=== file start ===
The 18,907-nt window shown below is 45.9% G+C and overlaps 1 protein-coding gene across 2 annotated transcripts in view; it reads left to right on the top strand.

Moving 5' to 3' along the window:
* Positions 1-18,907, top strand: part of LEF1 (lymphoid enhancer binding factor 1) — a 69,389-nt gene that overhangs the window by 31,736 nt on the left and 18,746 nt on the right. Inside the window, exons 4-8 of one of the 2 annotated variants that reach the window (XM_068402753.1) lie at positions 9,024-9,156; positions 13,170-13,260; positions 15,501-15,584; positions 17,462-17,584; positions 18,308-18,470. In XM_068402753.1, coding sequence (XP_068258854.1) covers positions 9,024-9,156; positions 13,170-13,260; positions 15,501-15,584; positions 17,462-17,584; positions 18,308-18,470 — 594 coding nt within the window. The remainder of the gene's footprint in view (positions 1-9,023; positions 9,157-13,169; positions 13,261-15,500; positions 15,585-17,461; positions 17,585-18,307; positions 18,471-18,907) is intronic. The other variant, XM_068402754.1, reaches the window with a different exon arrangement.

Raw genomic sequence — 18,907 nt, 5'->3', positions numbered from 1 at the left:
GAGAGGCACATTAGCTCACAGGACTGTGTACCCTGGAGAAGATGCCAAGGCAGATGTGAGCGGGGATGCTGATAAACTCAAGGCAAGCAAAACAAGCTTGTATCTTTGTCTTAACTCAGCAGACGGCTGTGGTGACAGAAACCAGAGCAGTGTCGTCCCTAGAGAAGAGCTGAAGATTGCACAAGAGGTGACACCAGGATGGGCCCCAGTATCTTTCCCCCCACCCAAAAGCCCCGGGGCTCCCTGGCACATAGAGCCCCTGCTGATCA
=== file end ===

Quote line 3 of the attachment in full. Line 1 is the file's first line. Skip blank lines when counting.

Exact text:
* Positions 1-18,907, top strand: part of LEF1 (lymphoid enhancer binding factor 1) — a 69,389-nt gene that overhangs the window by 31,736 nt on the left and 18,746 nt on the right. Inside the window, exons 4-8 of one of the 2 annotated variants that reach the window (XM_068402753.1) lie at positions 9,024-9,156; positions 13,170-13,260; positions 15,501-15,584; positions 17,462-17,584; positions 18,308-18,470. In XM_068402753.1, coding sequence (XP_068258854.1) covers positions 9,024-9,156; positions 13,170-13,260; positions 15,501-15,584; positions 17,462-17,584; positions 18,308-18,470 — 594 coding nt within the window. The remainder of the gene's footprint in view (positions 1-9,023; positions 9,157-13,169; positions 13,261-15,500; positions 15,585-17,461; positions 17,585-18,307; positions 18,471-18,907) is intronic. The other variant, XM_068402754.1, reaches the window with a different exon arrangement.